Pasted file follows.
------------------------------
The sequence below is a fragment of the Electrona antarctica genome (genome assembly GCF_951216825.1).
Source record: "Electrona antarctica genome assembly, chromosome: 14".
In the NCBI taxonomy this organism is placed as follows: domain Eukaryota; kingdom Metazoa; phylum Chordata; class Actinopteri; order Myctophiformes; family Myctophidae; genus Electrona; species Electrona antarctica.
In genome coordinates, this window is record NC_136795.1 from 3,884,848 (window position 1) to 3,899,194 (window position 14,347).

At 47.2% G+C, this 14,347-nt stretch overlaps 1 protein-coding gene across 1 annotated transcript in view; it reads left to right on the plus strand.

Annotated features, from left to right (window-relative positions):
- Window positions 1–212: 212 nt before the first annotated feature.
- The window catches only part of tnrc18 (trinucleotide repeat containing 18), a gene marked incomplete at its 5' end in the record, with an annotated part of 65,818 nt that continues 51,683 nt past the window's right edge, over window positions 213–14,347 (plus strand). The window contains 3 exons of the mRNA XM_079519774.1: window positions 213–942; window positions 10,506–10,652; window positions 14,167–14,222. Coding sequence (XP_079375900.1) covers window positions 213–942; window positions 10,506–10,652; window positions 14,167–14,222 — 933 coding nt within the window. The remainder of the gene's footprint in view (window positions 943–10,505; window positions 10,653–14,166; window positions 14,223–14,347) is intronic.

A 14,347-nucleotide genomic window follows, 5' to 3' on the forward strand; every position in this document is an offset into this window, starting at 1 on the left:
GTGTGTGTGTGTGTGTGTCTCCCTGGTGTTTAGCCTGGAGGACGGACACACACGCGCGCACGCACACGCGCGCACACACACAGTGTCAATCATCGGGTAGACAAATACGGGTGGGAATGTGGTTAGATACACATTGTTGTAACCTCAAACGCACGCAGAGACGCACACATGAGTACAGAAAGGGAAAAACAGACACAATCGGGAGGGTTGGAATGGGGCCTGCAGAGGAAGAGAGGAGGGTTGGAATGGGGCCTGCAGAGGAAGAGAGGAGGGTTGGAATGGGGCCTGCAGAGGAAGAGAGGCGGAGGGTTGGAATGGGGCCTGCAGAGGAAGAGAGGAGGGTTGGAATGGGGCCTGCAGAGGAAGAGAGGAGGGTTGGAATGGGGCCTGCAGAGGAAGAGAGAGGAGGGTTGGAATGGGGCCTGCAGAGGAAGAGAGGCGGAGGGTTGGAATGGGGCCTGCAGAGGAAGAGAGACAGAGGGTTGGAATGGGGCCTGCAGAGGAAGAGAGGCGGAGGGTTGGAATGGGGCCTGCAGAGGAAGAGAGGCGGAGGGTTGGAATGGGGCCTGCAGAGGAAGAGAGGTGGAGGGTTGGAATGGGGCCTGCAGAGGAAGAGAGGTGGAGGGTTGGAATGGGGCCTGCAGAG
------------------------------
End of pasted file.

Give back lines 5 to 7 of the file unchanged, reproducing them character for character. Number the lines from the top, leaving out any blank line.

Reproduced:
At 47.2% G+C, this 14,347-nt stretch overlaps 1 protein-coding gene across 1 annotated transcript in view; it reads left to right on the plus strand.

Annotated features, from left to right (window-relative positions):
- Window positions 1–212: 212 nt before the first annotated feature.